What if I were to tell you that by implementing one specific marketing strategy your sales would quadruple within 6 weeks? Would you jump on it? I have a feeling the answer would be YES! But wait, let's think this through. After all, every decision we make should be considered carefully and all risks should be calculated. Impulsivity has no place in business decision-making.
What would a quadruple of your sales look like? Maybe you currently have sales for 10 lawnmowing robots. What would it look like to suddenly have sales for 40? Could you handle the production of 40 and still get the product to market on time? Would you have to hire additional staff? Would you need a larger facility? Would you have the capital to invest in materials for 30 more lawnmowing robots? Maybe your answer is yes but maybe your answer is a very hesitant maybe.
We all would love to see the companies we have worked very hard to build grow into something successful and memorable. But is rapid growth always a blessing? Let's look at the service industry. Say you currently serve 20 clients by preparing their annual business tax returns. What if this year you get an influx of clients and now you're trying to prepare taxes for 80 clients? Maybe the time you spend on each client might have to be cut down (there is only one of you, after all) in order to get all the returns done before the filing deadline. Are you sacrificing the amazing service you have come to be known for? Are you taking shortcuts that might save time but might also result in mistakes? Are you having to hire and train someone right in the middle of your busy season?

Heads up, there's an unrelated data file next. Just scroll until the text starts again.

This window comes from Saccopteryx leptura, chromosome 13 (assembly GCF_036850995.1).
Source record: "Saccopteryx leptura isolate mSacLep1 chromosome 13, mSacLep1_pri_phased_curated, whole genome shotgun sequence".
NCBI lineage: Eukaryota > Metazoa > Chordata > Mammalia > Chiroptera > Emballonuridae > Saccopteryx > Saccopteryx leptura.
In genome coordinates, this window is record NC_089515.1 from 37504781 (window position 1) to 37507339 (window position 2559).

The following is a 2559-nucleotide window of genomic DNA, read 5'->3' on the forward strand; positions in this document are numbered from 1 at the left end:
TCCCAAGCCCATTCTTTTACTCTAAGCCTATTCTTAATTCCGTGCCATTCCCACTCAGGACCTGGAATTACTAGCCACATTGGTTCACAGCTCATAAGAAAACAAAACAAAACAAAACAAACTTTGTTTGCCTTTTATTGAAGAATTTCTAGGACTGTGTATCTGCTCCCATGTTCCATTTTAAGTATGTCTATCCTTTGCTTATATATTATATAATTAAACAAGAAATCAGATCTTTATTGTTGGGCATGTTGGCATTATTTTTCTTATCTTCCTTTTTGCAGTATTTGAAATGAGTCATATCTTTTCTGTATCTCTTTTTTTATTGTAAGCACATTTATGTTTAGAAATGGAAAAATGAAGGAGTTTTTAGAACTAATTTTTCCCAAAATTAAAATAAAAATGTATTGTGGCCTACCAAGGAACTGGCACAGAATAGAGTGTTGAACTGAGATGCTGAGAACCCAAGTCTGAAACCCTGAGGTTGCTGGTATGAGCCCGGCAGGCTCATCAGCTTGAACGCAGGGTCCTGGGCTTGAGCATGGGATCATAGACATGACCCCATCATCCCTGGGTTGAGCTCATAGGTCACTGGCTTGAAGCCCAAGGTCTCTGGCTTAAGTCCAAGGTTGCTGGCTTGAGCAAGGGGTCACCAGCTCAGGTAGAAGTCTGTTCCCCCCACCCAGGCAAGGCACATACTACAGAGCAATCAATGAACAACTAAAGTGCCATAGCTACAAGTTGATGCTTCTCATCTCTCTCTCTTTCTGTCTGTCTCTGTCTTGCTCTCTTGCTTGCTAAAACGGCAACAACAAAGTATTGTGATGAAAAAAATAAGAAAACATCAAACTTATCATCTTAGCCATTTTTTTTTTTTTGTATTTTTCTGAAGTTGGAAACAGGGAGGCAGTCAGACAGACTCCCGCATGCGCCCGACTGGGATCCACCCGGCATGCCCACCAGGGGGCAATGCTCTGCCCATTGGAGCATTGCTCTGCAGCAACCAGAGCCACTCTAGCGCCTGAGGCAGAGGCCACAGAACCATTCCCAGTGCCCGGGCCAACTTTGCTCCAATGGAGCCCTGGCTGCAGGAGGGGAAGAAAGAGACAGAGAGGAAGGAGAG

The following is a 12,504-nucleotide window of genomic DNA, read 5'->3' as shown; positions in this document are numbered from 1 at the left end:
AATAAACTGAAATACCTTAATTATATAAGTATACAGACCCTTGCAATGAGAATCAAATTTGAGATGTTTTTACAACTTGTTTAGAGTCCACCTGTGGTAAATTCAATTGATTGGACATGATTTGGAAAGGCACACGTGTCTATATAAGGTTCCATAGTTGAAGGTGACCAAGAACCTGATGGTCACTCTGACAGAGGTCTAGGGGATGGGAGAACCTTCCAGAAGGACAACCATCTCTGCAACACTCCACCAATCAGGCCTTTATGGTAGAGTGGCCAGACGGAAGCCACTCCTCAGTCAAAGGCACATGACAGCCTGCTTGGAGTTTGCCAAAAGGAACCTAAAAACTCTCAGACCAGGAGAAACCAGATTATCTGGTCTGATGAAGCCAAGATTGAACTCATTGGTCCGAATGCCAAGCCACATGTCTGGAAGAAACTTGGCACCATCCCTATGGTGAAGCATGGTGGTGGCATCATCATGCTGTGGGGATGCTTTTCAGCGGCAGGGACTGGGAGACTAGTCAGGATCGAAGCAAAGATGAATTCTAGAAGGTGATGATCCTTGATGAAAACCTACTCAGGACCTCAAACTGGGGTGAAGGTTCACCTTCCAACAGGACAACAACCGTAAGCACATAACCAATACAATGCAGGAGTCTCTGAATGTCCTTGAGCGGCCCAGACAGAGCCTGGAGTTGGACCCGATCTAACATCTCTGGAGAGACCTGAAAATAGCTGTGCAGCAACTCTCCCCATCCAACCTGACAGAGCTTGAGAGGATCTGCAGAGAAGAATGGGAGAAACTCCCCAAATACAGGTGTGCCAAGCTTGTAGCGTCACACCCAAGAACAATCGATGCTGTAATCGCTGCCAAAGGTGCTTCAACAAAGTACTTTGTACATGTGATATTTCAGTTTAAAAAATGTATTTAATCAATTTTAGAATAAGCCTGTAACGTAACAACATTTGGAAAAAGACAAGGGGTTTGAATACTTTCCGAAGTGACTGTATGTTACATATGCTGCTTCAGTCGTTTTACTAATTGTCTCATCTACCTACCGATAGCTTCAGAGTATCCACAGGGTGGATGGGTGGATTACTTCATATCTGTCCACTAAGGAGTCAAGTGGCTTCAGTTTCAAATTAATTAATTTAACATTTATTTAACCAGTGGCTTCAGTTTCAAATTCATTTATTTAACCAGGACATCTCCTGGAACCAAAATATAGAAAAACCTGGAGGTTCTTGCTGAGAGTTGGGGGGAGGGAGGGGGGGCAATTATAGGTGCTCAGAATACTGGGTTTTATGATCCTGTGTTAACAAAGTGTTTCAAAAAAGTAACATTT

Don't get me wrong, growth is good! It's something we all need in order to keep our businesses alive, but growth needs to be mindful. Not necessarily slow, but mindful. You need to be able to determine the level of growth you can reasonably accommodate at this moment in time and then you can think about what infrastructure you'd have to put in place to accommodate growth beyond that. Rushing into growth simply because it promises a higher number of sales could lead to disaster.
Always consider your marginal cost. Marginal cost is the cost of making more. If you make the lawnmower robots, what's another 5, 10, or 20 robots? The cost of adding another production line or two might be minimal, especially if you have a very successful production line to model the others on. After all, you'll be doing what you're already doing, just more of it. But what if you're the accountant and each and every single client is different? It's those different customer requirements that cost the most in time and attention. Growth for the accountant is going to look very different from growth for the company making lawnmower robots.
When thinking about growth, take your time, talk to people who have been there before, and trust that when the time is right, your business will grow and you will have everything you need to meet that growth...and you won't need a sketchy marketing plan for that.
Mrs Christina Hayward is the Administrator for Bridgeview Manufacturing. She's also a production worker and the company's chef, janitor, dog handler, and cheerleader.